The Washington Nationals bullpen is entering a critical junction in the season. Whether they rise to the occasion may determine the Nationals season.
By going seven and two-thirds innings, Corbin made the bullpen record only four outs to secure the win.
Unfortunately, starters going deep into ballgames has become more of a necessity than a wish. This bullpen is so inconsistent, and when blows up it gets ugly quickly.
Starting today, that ugly cannot happen frequently. That goes for the starters too, but more significantly the bullpen. Here is why.
To start this season, the Nats have had four off days.
Between today, Friday, April 19, and May 29, the Nationals have two (2) off days. That’s it. One is on April 25, and the other is on May 13.
Davey Martinez, whether it be his fault or just purely out of necessity, has overworked two relievers already.
Brittany Ghiroli of The Athletic pointed out that of the Nationals’ nine wins, Sean Doolittle has pitched in eight of them. That includes one game in which the Nats led by 11 runs at one point and another in which the Nats led by seven runs entering the ninth inning.
Additionally, Matt Grace has pitched in 10 of the Nationals’ 17 games. That is 58.8%.
Thankfully, Doolittle and Grace have been effective in their innings despite their heavy usage. Doolittle has a FIP of 1.76 plus three pitcher wins and two saves. Grace has a 3.40 FIP and a shockingly high 9.45 strikeouts per nine innings.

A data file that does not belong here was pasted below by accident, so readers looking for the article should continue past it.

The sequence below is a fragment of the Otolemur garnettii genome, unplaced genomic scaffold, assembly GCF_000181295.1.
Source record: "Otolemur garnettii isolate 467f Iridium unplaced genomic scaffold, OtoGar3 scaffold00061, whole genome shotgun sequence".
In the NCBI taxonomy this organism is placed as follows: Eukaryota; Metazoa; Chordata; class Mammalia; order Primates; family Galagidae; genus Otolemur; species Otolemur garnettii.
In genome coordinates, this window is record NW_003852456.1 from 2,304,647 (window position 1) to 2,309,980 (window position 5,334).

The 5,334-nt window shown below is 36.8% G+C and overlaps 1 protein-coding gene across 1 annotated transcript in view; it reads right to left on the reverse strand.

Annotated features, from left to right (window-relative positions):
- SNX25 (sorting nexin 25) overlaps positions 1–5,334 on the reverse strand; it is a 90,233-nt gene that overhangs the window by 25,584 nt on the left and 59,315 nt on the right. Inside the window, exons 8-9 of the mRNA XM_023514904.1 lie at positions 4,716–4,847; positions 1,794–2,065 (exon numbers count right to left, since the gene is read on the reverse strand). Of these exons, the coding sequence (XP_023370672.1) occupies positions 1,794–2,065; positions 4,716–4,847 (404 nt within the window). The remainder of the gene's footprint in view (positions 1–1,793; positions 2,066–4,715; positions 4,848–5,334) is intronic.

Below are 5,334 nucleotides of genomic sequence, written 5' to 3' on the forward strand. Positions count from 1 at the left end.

Doolittle has an injury history with his shoulder, so overworking him could cause that to flare up again. Grace is on pace for over 60 innings pitched, which he has never done in his MLB career.
Other relievers are going to need to step up in for this unit to be successful. Outside of Doolittle and Grace, Kyle Barraclough is the only other reliever showing consistent signs of competency.
Justin Miller, Trevor Rosenthal, and Austen Williams cannot be trusted right now. Tony Sipp and Wander Suero are still inconsistent. Joe Ross is still missing in action. Something needs to change in the performances of those six relievers if the Nats want to have a shot at contending for a playoff spot during the late summer months.
If they can’t step up, it will force the starters to carry the load, and we know how injury prone Nationals rotations have been in the past. If that occurs, then all hope for this season is lost.
To ensure one more season of Max Scherzer’s prime doesn’t go to waste, the bullpen needs to do its job in conjunction with Scherzer and the pitching staff doing theirs.